The WebRTC standard isn't finalized yet, but that's not stopping vendors and service providers from offering the...
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technology within new and existing products and services. The unfinished standard, which embeds real-time voice, text and video communications into a Web browser -- no plug-ins required -- is trickling into Web conferencing services, proving WebRTC-based UC is already a reality. As businesses start to build their own WebRTC applications, vendors are working on ways to focus on the all-important end-user experience.
"We've been talking enough about WebRTC for two years, and we're finally at the deployment stage. We are seeing an accelerating market, and it's time to get products out the door and start to use them," said Irwin Lazar, vice president and service director at Mokena, Ill.-based Nemertes Research Group Inc.
WebRTC applications and services
Enterprises are still in the early stages of figuring out how they will use WebRTC offerings , but Lazar is certain WebRTC adoption will begin in the contact center. "Enterprises will be looking to their contact center vendors to figure out what they need to enable customers to come in, and then what they'll need for security or gateways," he said.
New York City-based WebRTC startup CafeX Communications is helping businesses embed voice or video calling into their websites. "This ability to build call center applications that can screen share or push out content to customers is incredibly powerful, and this is going to be a huge push around that," Lazar said.
Other providers -- such as Twilio Inc. and Tropo -- offer technology that allows enterprise developers to write WebRTC-enabled Voice over IP (VoIP) and video applications for Web, desktop and mobile.
For businesses that don't want to write their own WebRTC applications, there are vendors and providers touting their own WebRTC-enabled products and services. Many video conferencing vendors and service providers -- such as Pexip and TenHands -- are now offering audio and Web conferencing without requiring users to download or install any plug-ins -- making cross-company collaboration infinitely easier for enterprises, Lazar said. "In fact, if you're a video conferencing vendor, and you don't have a WebRTC product out the door, you're behind," he said.
Ensuring a quality WebRTC experience
WebRTC isn't magic. The lightweight nature of the technology doesn't guarantee good user experience and quality of service (QoS). Ingate Systems, a Swedish network security and telecommunication equipment provider recently released Q-Turn, a feature on its session border controllers that ensures WebRTC video and audio QoS.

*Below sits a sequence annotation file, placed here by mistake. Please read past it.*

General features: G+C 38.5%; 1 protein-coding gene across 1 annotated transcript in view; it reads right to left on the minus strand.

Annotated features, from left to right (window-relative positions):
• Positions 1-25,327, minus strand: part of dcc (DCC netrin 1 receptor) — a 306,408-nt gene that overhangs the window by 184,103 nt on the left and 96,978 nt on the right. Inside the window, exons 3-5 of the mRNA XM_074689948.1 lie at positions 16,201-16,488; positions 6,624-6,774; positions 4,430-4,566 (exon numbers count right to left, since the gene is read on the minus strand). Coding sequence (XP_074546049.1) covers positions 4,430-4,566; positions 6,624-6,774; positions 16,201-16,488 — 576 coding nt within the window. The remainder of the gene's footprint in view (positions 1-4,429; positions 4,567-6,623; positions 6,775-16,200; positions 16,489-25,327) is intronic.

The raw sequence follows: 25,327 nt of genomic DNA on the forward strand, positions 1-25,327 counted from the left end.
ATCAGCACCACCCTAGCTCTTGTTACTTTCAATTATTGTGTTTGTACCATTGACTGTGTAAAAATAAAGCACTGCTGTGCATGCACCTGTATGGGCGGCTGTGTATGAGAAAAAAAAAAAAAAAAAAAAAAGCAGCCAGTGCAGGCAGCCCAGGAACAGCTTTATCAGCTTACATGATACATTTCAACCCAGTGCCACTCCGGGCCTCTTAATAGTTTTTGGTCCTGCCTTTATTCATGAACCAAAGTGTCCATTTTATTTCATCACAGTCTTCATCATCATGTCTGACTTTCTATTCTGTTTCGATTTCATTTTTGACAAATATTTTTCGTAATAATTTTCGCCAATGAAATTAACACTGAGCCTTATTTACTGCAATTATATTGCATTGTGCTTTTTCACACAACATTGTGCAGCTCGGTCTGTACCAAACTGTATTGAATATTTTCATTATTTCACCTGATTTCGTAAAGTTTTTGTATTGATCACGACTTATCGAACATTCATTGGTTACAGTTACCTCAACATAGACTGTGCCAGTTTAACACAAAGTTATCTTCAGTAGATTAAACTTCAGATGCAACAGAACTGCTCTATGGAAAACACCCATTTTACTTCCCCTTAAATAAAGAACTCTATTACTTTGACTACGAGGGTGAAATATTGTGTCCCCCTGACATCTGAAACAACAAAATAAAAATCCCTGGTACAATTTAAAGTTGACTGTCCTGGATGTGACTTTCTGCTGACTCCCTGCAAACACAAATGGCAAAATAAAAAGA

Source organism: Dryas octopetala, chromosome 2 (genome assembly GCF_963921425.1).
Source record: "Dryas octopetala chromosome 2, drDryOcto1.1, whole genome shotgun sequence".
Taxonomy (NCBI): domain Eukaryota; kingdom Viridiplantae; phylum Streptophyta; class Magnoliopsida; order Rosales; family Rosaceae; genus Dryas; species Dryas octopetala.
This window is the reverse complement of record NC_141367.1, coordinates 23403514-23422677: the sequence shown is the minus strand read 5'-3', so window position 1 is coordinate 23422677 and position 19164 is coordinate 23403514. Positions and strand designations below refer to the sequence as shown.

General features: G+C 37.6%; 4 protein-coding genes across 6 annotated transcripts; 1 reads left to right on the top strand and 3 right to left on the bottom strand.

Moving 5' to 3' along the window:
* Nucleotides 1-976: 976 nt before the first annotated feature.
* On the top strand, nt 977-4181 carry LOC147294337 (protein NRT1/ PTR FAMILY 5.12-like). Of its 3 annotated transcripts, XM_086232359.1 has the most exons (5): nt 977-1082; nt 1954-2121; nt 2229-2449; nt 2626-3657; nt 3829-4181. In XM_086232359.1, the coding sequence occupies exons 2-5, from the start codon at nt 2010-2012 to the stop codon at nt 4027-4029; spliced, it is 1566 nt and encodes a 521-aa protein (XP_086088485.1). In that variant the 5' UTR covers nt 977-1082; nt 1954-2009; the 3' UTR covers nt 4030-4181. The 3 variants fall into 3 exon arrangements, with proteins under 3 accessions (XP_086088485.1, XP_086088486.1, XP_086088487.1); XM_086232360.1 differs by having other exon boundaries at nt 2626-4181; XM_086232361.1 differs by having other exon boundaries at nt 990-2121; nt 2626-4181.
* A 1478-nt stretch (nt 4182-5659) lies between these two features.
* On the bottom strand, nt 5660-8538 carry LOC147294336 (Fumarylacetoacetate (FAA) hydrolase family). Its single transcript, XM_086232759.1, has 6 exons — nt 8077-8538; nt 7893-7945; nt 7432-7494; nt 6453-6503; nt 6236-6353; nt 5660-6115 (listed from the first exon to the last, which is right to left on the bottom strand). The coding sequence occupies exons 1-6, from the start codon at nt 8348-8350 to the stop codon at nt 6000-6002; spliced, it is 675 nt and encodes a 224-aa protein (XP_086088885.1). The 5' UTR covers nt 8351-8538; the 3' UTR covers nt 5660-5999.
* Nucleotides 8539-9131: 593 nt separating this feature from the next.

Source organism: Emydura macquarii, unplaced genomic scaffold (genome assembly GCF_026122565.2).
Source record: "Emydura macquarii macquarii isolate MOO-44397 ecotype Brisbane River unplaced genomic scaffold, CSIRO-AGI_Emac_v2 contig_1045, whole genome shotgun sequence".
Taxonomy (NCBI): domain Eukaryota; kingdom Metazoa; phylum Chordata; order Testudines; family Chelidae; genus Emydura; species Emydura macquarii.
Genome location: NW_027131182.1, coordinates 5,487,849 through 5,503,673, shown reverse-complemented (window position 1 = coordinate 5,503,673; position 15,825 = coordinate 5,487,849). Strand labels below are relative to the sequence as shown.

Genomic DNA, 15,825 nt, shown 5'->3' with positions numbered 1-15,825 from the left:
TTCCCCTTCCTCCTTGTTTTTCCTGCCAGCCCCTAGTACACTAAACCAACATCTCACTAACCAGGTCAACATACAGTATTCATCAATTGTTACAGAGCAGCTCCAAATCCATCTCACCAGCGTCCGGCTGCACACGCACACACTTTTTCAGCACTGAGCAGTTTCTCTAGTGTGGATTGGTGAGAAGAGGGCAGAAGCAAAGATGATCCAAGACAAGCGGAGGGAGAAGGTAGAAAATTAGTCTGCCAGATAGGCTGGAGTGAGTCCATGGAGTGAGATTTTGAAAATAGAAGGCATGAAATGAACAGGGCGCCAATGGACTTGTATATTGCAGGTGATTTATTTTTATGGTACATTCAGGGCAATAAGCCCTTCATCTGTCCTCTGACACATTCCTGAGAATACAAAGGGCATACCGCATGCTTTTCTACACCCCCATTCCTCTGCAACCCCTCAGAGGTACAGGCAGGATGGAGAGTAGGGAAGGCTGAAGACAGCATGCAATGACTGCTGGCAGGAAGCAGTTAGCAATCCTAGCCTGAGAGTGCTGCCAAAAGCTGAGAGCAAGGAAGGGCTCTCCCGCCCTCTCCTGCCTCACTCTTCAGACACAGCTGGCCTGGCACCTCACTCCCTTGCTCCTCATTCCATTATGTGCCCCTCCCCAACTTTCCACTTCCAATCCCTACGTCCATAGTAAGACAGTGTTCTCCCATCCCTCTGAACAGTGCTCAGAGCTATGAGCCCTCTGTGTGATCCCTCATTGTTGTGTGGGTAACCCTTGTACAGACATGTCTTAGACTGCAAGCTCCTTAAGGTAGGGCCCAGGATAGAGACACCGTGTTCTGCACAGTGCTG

"WebRTC has the potential to make communications flatter -- and without a service provider in the middle -- but certain things have to be done to ensure that experience. There needs to be some quality of service implementation to avoid congestion," said Steven Johnson, president of Ingate.
Q-Turn allows enterprises to control the quality within their own local area network, and enables packet tracking for WebRTC communications.
The HelloSoft WebRTC engine from Imagination Technologies, a British IT provider, ensures a high-quality mobile WebRTC experience for enterprises who are building native or browser-based voice and video conferencing services, said Saraj Mudigonda, senior business development manager for Imagination. The software will work with enterprise session border controllers on the infrastructure side, but HelloSoft is actually a client-side offering that improves speaker phone functionality and voice and video experiences, even in difficult Wi-Fi environments, Mudigonda said.
More on WebRTC applications
What WebRTC apps will and won't do for the enterprise
Will WebRTC and mobility invigorate a stagnant UC market?
WebRTC and its impact on the enterprise
Even though WebRTC traffic is natively encrypted, many organizations are also trying to improve the security of the technology. Belgian VoIP provider Voxbone released a beta version of a WebRTC service that will allow enterprises and service providers to use Voxbone's global VoIP network instead of the Internet for WebRTC audio calling, said Hugh Goldstein, head of strategic partnerships and alliances at Voxbone.
"We have some value-add that we can contribute to WebRTC -- in quality of experience and security -- because we are very experienced already in delivering international VoIP calls," he said. "These improvements will help with adoption of the standard, which is still in flux because it's still evolving."
Enterprises -- especially customer-facing businesses -- want to take advantage of a wider range of communication channels, but also must keep costs and user experience in mind. "Some businesses want to wait until a new technology is more mature before they jump in," Goldstein said. "In the near term, delivering click-to-talk capabilities over a private network is a great way for customers to get their feet wet while managing their other concerns."